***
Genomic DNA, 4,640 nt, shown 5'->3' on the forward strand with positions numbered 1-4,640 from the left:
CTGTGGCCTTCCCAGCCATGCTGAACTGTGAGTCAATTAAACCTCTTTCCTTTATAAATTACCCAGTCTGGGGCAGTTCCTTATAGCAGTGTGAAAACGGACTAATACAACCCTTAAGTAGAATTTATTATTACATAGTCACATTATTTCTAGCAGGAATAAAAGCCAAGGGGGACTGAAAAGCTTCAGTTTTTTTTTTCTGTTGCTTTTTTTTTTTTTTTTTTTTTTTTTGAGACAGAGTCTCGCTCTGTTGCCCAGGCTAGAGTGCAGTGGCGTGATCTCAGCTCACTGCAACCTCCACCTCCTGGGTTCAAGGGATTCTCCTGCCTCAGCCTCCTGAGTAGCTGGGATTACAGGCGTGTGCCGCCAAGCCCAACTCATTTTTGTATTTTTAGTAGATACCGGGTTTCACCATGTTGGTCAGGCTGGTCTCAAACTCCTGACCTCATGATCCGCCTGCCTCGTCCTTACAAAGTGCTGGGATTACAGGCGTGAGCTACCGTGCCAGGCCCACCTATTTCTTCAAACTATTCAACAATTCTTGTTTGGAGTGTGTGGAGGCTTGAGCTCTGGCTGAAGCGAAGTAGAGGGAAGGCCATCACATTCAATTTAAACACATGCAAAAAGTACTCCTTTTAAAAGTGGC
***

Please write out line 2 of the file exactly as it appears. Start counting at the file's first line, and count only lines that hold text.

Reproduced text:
CTGTGGCCTTCCCAGCCATGCTGAACTGTGAGTCAATTAAACCTCTTTCCTTTATAAATTACCCAGTCTGGGGCAGTTCCTTATAGCAGTGTGAAAACGGACTAATACAACCCTTAAGTAGAATTTATTATTACATAGTCACATTATTTCTAGCAGGAATAAAAGCCAAGGGGGACTGAAAAGCTTCAGTTTTTTTTTTCTGTTGCTTTTTTTTTTTTTTTTTTTTTTTTTGAGACAGAGTCTCGCTCTGTTGCCCAGGCTAGAGTGCAGTGGCGTGATCTCAGCTCACTGCAACCTCCACCTCCTGGGTTCAAGGGATTCTCCTGCCTCAGCCTCCTGAGTAGCTGGGATTACAGGCGTGTGCCGCCAAGCCCAACTCATTTTTGTATTTTTAGTAGATACCGGGTTTCACCATGTTGGTCAGGCTGGTCTCAAACTCCTGACCTCATGATCCGCCTGCCTCGTCCTTACAAAGTGCTGGGATTACAGGCGTGAGCTACCGTGCCAGGCCCACCTATTTCTTCAAACTATTCAACAATTCTTGTTTGGAGTGTGTGGAGGCTTGAGCTCTGGCTGAAGCGAAGTAGAGGGAAGGCCATCACATTCAATTTAAACACATGCAAAAAGTACTCCTTTTAAAAGTGGC